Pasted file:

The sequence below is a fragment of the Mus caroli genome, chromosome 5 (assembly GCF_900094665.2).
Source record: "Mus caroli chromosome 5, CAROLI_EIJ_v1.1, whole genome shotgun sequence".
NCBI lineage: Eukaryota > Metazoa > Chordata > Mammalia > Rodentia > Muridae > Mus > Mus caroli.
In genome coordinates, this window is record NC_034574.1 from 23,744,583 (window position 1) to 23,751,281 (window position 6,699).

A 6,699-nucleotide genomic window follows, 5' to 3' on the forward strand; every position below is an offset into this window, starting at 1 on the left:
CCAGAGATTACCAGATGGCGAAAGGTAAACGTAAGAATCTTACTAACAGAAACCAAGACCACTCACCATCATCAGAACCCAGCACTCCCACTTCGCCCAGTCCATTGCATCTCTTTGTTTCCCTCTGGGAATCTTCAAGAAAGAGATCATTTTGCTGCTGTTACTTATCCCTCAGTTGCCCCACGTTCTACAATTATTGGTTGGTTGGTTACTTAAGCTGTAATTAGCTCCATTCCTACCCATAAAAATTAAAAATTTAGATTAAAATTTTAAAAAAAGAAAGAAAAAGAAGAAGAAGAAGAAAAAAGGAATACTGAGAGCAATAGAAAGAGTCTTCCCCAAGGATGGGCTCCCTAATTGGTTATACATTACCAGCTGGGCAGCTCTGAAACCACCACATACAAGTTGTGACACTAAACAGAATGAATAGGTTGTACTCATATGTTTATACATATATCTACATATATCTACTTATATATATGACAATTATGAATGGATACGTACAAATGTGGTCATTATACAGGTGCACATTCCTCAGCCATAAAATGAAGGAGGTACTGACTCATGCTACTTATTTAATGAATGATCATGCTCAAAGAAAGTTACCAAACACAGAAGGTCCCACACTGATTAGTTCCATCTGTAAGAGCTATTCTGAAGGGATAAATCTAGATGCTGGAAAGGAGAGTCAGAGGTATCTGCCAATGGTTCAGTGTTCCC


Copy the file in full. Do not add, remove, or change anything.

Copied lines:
The sequence below is a fragment of the Mus caroli genome, chromosome 5 (assembly GCF_900094665.2).
Source record: "Mus caroli chromosome 5, CAROLI_EIJ_v1.1, whole genome shotgun sequence".
NCBI lineage: Eukaryota > Metazoa > Chordata > Mammalia > Rodentia > Muridae > Mus > Mus caroli.
In genome coordinates, this window is record NC_034574.1 from 23,744,583 (window position 1) to 23,751,281 (window position 6,699).

A 6,699-nucleotide genomic window follows, 5' to 3' on the forward strand; every position below is an offset into this window, starting at 1 on the left:
CCAGAGATTACCAGATGGCGAAAGGTAAACGTAAGAATCTTACTAACAGAAACCAAGACCACTCACCATCATCAGAACCCAGCACTCCCACTTCGCCCAGTCCATTGCATCTCTTTGTTTCCCTCTGGGAATCTTCAAGAAAGAGATCATTTTGCTGCTGTTACTTATCCCTCAGTTGCCCCACGTTCTACAATTATTGGTTGGTTGGTTACTTAAGCTGTAATTAGCTCCATTCCTACCCATAAAAATTAAAAATTTAGATTAAAATTTTAAAAAAAGAAAGAAAAAGAAGAAGAAGAAGAAAAAAGGAATACTGAGAGCAATAGAAAGAGTCTTCCCCAAGGATGGGCTCCCTAATTGGTTATACATTACCAGCTGGGCAGCTCTGAAACCACCACATACAAGTTGTGACACTAAACAGAATGAATAGGTTGTACTCATATGTTTATACATATATCTACATATATCTACTTATATATATGACAATTATGAATGGATACGTACAAATGTGGTCATTATACAGGTGCACATTCCTCAGCCATAAAATGAAGGAGGTACTGACTCATGCTACTTATTTAATGAATGATCATGCTCAAAGAAAGTTACCAAACACAGAAGGTCCCACACTGATTAGTTCCATCTGTAAGAGCTATTCTGAAGGGATAAATCTAGATGCTGGAAAGGAGAGTCAGAGGTATCTGCCAATGGTTCAGTGTTCCC